Donald J. Boudreaux

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Donald J. Boudreaux
Austrian School
Born 1958 (age 55–56)
Nationality United States
Institution George Mason University
Field Law and economics, Austrian economics, International Trade
Alma mater University of Virginia
Auburn University
Influences Friedrich Hayek

Donald Joseph Boudreaux (born 1958) is an American economist, author and professor. He is publicly known as a libertarian.[1]

Early life and education[edit]

Boudreaux received a PhD in economics from Auburn University in 1986 with a thesis on “Contracting, Organization, and Monetary Instability: Studies in the Theory of the Firm.” He received a law degree from the University of Virginia School of Law in 1992.[2]

Academic career[edit]

Boudreaux was an Assistant Professor of Economics at George Mason University from 1985 to 1989. He was an Associate Professor of Legal Studies and Economics at Clemson University from 1992 to 1997, and President of the Foundation for Economic Education from 1997 to 2001. He is now Professor of Economics at George Mason University, where he served as chairman of the Economic Department from 2001 to 2009.

During the Spring 1996 semester he was an Olin Visiting Fellow in Law and Economics at the Cornell Law School.[2] Boudreaux is now an adjunct scholar at a Washington think tank the Cato Institute.[3]

Writings[edit]

He is the author of the 2007 book Globalization (Greenwood Guides to Business and Economics) and 2012 book Hypocrites and Half-Wits.[4]

He contributes a column twice a month to the Pittsburgh Tribune-Review[5] and blogs at the Cafe Hayek website under the name Don Boudreaux.

Other activities[edit]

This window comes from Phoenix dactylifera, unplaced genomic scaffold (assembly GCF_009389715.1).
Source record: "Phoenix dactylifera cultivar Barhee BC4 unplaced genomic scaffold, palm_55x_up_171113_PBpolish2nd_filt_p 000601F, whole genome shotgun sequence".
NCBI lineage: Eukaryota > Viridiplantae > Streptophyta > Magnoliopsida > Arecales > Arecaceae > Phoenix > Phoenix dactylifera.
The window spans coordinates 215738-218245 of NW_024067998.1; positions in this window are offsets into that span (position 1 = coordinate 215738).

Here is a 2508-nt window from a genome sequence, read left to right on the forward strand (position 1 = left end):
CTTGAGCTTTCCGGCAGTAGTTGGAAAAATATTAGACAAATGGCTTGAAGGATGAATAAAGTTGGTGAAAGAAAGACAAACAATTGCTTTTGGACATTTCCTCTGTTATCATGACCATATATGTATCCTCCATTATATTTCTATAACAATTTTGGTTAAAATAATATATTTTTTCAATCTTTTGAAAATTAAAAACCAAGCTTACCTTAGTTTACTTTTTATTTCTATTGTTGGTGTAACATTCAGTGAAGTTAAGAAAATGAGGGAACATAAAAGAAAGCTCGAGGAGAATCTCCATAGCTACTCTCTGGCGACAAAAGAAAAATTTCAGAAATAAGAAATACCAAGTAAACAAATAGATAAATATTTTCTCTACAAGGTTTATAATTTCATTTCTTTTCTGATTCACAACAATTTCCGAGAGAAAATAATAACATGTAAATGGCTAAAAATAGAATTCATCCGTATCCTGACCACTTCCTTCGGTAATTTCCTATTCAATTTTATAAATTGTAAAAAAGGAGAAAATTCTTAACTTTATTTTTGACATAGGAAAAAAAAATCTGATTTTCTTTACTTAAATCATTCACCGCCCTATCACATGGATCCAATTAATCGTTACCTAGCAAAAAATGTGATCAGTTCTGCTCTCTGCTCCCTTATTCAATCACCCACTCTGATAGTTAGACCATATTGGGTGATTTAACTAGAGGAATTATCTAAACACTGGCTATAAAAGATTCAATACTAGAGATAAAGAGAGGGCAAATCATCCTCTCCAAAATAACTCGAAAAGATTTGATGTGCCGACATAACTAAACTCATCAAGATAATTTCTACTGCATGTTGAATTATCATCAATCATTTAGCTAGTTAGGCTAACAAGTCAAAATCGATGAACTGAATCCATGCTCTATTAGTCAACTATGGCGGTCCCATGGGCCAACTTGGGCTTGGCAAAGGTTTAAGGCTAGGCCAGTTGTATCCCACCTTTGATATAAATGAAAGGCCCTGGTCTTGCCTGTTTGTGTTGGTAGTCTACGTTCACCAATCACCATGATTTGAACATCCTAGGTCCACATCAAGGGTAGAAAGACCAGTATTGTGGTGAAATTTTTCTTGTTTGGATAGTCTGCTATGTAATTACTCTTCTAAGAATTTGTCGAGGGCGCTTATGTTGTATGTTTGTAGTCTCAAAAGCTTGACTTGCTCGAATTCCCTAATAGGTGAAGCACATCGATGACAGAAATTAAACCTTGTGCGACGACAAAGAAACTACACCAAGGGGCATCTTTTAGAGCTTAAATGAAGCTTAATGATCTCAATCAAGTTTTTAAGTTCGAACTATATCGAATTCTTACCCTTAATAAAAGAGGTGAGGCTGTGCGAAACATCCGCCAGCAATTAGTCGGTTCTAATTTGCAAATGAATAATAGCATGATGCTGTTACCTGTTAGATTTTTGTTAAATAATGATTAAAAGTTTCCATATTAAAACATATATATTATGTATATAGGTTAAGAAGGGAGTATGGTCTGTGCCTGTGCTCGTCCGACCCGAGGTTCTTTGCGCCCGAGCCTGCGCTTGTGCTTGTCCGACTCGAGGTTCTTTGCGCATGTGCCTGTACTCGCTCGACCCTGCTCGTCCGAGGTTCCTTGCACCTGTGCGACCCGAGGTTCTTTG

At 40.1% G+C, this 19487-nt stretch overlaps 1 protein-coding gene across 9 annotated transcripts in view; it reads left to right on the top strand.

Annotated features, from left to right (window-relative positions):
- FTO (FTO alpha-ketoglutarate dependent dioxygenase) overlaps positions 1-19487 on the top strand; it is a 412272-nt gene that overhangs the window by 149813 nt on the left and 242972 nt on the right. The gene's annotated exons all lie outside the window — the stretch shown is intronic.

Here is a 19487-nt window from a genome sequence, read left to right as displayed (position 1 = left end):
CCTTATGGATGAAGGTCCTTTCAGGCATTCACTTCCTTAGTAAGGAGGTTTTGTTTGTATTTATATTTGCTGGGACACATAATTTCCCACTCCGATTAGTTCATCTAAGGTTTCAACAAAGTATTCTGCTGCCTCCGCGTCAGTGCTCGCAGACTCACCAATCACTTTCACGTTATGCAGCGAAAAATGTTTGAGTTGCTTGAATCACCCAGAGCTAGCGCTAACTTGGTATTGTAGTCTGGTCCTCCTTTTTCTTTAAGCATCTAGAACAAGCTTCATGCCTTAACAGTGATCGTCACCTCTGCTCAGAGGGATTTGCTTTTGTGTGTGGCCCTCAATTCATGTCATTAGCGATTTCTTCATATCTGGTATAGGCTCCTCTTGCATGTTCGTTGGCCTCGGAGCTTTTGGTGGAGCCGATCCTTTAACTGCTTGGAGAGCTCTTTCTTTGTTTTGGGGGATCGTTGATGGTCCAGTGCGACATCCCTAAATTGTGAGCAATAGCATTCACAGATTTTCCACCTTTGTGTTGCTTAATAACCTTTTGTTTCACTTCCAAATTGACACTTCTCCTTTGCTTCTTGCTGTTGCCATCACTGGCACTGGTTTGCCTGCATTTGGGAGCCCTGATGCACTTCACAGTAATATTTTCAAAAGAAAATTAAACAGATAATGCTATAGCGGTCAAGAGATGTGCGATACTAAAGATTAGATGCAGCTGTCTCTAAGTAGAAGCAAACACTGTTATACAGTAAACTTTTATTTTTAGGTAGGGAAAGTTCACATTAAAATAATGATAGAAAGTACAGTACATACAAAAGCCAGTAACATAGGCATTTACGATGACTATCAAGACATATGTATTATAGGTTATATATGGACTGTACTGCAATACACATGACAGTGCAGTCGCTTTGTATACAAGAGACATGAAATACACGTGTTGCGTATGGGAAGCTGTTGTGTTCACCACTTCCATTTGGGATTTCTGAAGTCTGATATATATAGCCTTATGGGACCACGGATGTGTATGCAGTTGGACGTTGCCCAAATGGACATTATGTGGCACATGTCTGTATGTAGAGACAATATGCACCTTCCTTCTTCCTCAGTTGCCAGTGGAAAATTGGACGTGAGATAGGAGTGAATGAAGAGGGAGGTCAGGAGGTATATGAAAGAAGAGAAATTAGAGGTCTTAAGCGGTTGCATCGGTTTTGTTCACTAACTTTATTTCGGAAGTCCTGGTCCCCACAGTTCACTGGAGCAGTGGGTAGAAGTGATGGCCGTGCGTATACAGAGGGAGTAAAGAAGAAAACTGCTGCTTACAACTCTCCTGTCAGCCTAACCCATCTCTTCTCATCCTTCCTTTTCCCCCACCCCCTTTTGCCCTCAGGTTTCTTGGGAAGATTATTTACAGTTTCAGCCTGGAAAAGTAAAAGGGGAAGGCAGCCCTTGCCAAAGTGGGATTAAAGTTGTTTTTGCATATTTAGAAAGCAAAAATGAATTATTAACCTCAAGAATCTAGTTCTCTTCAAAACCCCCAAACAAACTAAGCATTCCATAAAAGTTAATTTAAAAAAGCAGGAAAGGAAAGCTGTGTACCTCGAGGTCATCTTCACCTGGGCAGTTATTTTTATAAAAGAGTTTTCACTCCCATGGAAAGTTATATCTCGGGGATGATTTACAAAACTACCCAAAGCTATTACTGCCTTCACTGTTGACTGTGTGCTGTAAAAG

Boudreaux has lectured in the United States, Latin America, and Europe on topics including the nature of law, antitrust law and economics, and international trade.

He spoke at an Institute for Economic Studies seminar on Europe & Liberty in Deva, Romania, in 2007.[6]

He spoke at the Freedom Summit in 2001 and 2010.[7]

Views and opinions[edit]

Boudreaux has publicly criticized Nobel Laureate Economist Paul Krugman, stating that Krugman frequently 'commits elementary errors' when discussing economics.[8]

Boudreaux argued in October 2009 that insider trading “is impossible to police and helpful to markets and investors....Far from being so injurious to the economy that its practice must be criminalized, insiders buying and selling stocks based on their knowledge play a critical role in keeping asset prices honest—in keeping prices from lying to the public about corporate realities.”[9]

In a January 2013 article for the Wall Street Journal, Boudreaux and Mark Perry argued that the “'progressive' trope...that America's middle class has stagnated economically since the 1970s” is “spectacularly wrong.”[10]

Books[edit]

  • Globalization (Greenwood Guides to Business and Economics), 2007
  • Hypocrites & Half-Wits: A Daily Dose of Sanity from Cafe Hayek, 2012

References[edit]

  1. ^ "Don Boudreaux: Why I Am A Libertarian". Retrieved May 3, 2013. 
  2. ^ a b "Donald Boudreaux". CATO Institute. Retrieved May 3, 2013. 
  3. ^ http://www.cato.org/people/donald-boudreaux
  4. ^ http://www.donaldjboudreaux.com/
  5. ^ "Scale of state". TribLive. Retrieved May 3, 2013. 
  6. ^ "Donald J. Boudreaux – IES seminar in Deva, Romania". Retrieved May 3, 2013. 
  7. ^ "FREEDOM SUMMIT 2010 SPEAKER – Donald J. Boudreaux". Freedom's Phoenix. Retrieved May 3, 2013. 
  8. ^ "Krugman's Nobel". Editorial, Pittsburgh Tribune Review. October 15, 2008.
  9. ^ Boudreaux, Donald. "Learning to Love Insider Trading". The Wall Street Journal. Retrieved May 3, 2013. 
  10. ^ Boudreaux, Donald. "Donald Boudreaux and Mark Perry: The Myth of a Stagnant Middle Class". The Wall Street Journal. Retrieved May 3, 2013. 

External links[edit]